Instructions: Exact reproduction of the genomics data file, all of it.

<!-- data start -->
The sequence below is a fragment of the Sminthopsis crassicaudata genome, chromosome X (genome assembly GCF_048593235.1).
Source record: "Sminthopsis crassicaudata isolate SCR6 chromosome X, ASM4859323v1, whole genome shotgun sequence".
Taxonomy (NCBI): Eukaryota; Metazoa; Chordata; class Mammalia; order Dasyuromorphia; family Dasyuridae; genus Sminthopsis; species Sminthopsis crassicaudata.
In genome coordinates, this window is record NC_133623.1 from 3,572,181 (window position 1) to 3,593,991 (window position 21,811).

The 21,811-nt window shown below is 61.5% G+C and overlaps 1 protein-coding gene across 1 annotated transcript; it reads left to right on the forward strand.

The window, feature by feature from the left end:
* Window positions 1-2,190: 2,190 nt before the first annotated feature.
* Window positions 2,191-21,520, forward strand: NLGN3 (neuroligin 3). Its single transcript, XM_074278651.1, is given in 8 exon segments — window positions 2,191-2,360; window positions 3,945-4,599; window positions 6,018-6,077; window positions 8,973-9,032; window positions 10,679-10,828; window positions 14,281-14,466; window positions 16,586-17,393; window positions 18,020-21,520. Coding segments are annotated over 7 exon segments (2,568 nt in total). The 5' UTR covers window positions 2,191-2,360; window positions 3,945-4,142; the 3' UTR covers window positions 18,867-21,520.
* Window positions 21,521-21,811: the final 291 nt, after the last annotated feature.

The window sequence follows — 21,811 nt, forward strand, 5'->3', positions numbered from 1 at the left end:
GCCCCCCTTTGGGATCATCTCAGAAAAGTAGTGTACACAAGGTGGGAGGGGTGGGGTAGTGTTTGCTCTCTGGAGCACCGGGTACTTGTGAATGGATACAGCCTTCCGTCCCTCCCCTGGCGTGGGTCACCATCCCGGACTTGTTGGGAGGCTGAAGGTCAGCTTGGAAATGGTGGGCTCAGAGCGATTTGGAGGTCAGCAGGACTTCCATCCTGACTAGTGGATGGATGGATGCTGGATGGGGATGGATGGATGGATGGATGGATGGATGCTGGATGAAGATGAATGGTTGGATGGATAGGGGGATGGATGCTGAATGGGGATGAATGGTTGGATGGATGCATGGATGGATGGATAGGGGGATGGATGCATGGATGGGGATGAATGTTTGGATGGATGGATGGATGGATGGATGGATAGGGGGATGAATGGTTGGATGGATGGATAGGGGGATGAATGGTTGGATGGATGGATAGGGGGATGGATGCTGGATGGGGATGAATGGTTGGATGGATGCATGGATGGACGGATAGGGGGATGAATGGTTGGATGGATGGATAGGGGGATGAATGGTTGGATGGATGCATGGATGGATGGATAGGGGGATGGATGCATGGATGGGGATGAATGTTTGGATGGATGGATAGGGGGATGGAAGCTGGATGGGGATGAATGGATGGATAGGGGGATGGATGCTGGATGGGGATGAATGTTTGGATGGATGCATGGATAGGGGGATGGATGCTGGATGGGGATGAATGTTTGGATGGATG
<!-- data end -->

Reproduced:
The sequence below is a fragment of the Sminthopsis crassicaudata genome, chromosome X (genome assembly GCF_048593235.1).
Source record: "Sminthopsis crassicaudata isolate SCR6 chromosome X, ASM4859323v1, whole genome shotgun sequence".
Taxonomy (NCBI): Eukaryota; Metazoa; Chordata; class Mammalia; order Dasyuromorphia; family Dasyuridae; genus Sminthopsis; species Sminthopsis crassicaudata.
In genome coordinates, this window is record NC_133623.1 from 3,572,181 (window position 1) to 3,593,991 (window position 21,811).

The 21,811-nt window shown below is 61.5% G+C and overlaps 1 protein-coding gene across 1 annotated transcript; it reads left to right on the forward strand.

The window, feature by feature from the left end:
* Window positions 1-2,190: 2,190 nt before the first annotated feature.
* Window positions 2,191-21,520, forward strand: NLGN3 (neuroligin 3). Its single transcript, XM_074278651.1, is given in 8 exon segments — window positions 2,191-2,360; window positions 3,945-4,599; window positions 6,018-6,077; window positions 8,973-9,032; window positions 10,679-10,828; window positions 14,281-14,466; window positions 16,586-17,393; window positions 18,020-21,520. Coding segments are annotated over 7 exon segments (2,568 nt in total). The 5' UTR covers window positions 2,191-2,360; window positions 3,945-4,142; the 3' UTR covers window positions 18,867-21,520.
* Window positions 21,521-21,811: the final 291 nt, after the last annotated feature.

The window sequence follows — 21,811 nt, forward strand, 5'->3', positions numbered from 1 at the left end:
GCCCCCCTTTGGGATCATCTCAGAAAAGTAGTGTACACAAGGTGGGAGGGGTGGGGTAGTGTTTGCTCTCTGGAGCACCGGGTACTTGTGAATGGATACAGCCTTCCGTCCCTCCCCTGGCGTGGGTCACCATCCCGGACTTGTTGGGAGGCTGAAGGTCAGCTTGGAAATGGTGGGCTCAGAGCGATTTGGAGGTCAGCAGGACTTCCATCCTGACTAGTGGATGGATGGATGCTGGATGGGGATGGATGGATGGATGGATGGATGGATGCTGGATGAAGATGAATGGTTGGATGGATAGGGGGATGGATGCTGAATGGGGATGAATGGTTGGATGGATGCATGGATGGATGGATAGGGGGATGGATGCATGGATGGGGATGAATGTTTGGATGGATGGATGGATGGATGGATGGATAGGGGGATGAATGGTTGGATGGATGGATAGGGGGATGAATGGTTGGATGGATGGATAGGGGGATGGATGCTGGATGGGGATGAATGGTTGGATGGATGCATGGATGGACGGATAGGGGGATGAATGGTTGGATGGATGGATAGGGGGATGAATGGTTGGATGGATGCATGGATGGATGGATAGGGGGATGGATGCATGGATGGGGATGAATGTTTGGATGGATGGATAGGGGGATGGAAGCTGGATGGGGATGAATGGATGGATAGGGGGATGGATGCTGGATGGGGATGAATGTTTGGATGGATGCATGGATAGGGGGATGGATGCTGGATGGGGATGAATGTTTGGATGGATG